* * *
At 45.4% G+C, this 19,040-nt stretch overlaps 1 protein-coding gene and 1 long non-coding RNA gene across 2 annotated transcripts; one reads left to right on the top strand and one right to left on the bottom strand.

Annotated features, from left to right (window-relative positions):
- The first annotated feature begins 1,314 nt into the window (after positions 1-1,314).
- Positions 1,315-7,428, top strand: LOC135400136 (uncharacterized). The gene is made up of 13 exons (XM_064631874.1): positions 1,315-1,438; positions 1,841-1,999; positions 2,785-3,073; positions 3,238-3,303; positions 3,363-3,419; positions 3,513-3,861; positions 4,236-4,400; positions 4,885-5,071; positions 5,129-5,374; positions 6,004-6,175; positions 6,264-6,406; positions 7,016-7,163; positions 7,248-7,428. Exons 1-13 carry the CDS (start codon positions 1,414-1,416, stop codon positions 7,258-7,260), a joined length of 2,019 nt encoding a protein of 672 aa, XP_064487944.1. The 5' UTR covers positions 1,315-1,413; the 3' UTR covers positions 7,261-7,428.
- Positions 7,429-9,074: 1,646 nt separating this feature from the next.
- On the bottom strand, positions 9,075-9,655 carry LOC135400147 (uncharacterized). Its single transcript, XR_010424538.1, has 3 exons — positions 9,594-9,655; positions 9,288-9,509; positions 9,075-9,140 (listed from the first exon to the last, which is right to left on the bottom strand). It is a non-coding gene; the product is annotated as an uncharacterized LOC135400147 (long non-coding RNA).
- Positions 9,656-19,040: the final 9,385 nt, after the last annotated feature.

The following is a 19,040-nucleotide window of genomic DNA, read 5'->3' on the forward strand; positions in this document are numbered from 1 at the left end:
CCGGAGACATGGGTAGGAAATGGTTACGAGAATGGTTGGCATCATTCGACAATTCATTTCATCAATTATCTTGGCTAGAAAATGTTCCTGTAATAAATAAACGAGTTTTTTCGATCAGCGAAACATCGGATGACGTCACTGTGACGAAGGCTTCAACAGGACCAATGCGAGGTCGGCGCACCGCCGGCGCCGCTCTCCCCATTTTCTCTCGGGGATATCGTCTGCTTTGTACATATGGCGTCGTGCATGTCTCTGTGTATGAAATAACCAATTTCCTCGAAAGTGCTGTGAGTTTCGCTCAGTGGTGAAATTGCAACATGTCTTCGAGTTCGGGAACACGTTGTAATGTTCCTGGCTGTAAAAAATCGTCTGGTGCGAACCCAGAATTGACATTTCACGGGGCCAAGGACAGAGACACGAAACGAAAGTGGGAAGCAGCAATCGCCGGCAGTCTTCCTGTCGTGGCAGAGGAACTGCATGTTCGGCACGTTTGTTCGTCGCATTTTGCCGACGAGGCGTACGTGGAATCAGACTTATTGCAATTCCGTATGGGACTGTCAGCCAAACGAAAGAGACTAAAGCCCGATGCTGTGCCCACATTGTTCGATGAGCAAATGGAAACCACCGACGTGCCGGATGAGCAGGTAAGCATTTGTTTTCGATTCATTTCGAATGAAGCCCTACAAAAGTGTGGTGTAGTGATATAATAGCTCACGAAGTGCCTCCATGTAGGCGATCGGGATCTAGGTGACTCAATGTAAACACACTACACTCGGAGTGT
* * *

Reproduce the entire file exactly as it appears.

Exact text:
At 45.4% G+C, this 19,040-nt stretch overlaps 1 protein-coding gene and 1 long non-coding RNA gene across 2 annotated transcripts; one reads left to right on the top strand and one right to left on the bottom strand.

Annotated features, from left to right (window-relative positions):
- The first annotated feature begins 1,314 nt into the window (after positions 1-1,314).
- Positions 1,315-7,428, top strand: LOC135400136 (uncharacterized). The gene is made up of 13 exons (XM_064631874.1): positions 1,315-1,438; positions 1,841-1,999; positions 2,785-3,073; positions 3,238-3,303; positions 3,363-3,419; positions 3,513-3,861; positions 4,236-4,400; positions 4,885-5,071; positions 5,129-5,374; positions 6,004-6,175; positions 6,264-6,406; positions 7,016-7,163; positions 7,248-7,428. Exons 1-13 carry the CDS (start codon positions 1,414-1,416, stop codon positions 7,258-7,260), a joined length of 2,019 nt encoding a protein of 672 aa, XP_064487944.1. The 5' UTR covers positions 1,315-1,413; the 3' UTR covers positions 7,261-7,428.
- Positions 7,429-9,074: 1,646 nt separating this feature from the next.
- On the bottom strand, positions 9,075-9,655 carry LOC135400147 (uncharacterized). Its single transcript, XR_010424538.1, has 3 exons — positions 9,594-9,655; positions 9,288-9,509; positions 9,075-9,140 (listed from the first exon to the last, which is right to left on the bottom strand). It is a non-coding gene; the product is annotated as an uncharacterized LOC135400147 (long non-coding RNA).
- Positions 9,656-19,040: the final 9,385 nt, after the last annotated feature.

The following is a 19,040-nucleotide window of genomic DNA, read 5'->3' on the forward strand; positions in this document are numbered from 1 at the left end:
CCGGAGACATGGGTAGGAAATGGTTACGAGAATGGTTGGCATCATTCGACAATTCATTTCATCAATTATCTTGGCTAGAAAATGTTCCTGTAATAAATAAACGAGTTTTTTCGATCAGCGAAACATCGGATGACGTCACTGTGACGAAGGCTTCAACAGGACCAATGCGAGGTCGGCGCACCGCCGGCGCCGCTCTCCCCATTTTCTCTCGGGGATATCGTCTGCTTTGTACATATGGCGTCGTGCATGTCTCTGTGTATGAAATAACCAATTTCCTCGAAAGTGCTGTGAGTTTCGCTCAGTGGTGAAATTGCAACATGTCTTCGAGTTCGGGAACACGTTGTAATGTTCCTGGCTGTAAAAAATCGTCTGGTGCGAACCCAGAATTGACATTTCACGGGGCCAAGGACAGAGACACGAAACGAAAGTGGGAAGCAGCAATCGCCGGCAGTCTTCCTGTCGTGGCAGAGGAACTGCATGTTCGGCACGTTTGTTCGTCGCATTTTGCCGACGAGGCGTACGTGGAATCAGACTTATTGCAATTCCGTATGGGACTGTCAGCCAAACGAAAGAGACTAAAGCCCGATGCTGTGCCCACATTGTTCGATGAGCAAATGGAAACCACCGACGTGCCGGATGAGCAGGTAAGCATTTGTTTTCGATTCATTTCGAATGAAGCCCTACAAAAGTGTGGTGTAGTGATATAATAGCTCACGAAGTGCCTCCATGTAGGCGATCGGGATCTAGGTGACTCAATGTAAACACACTACACTCGGAGTGT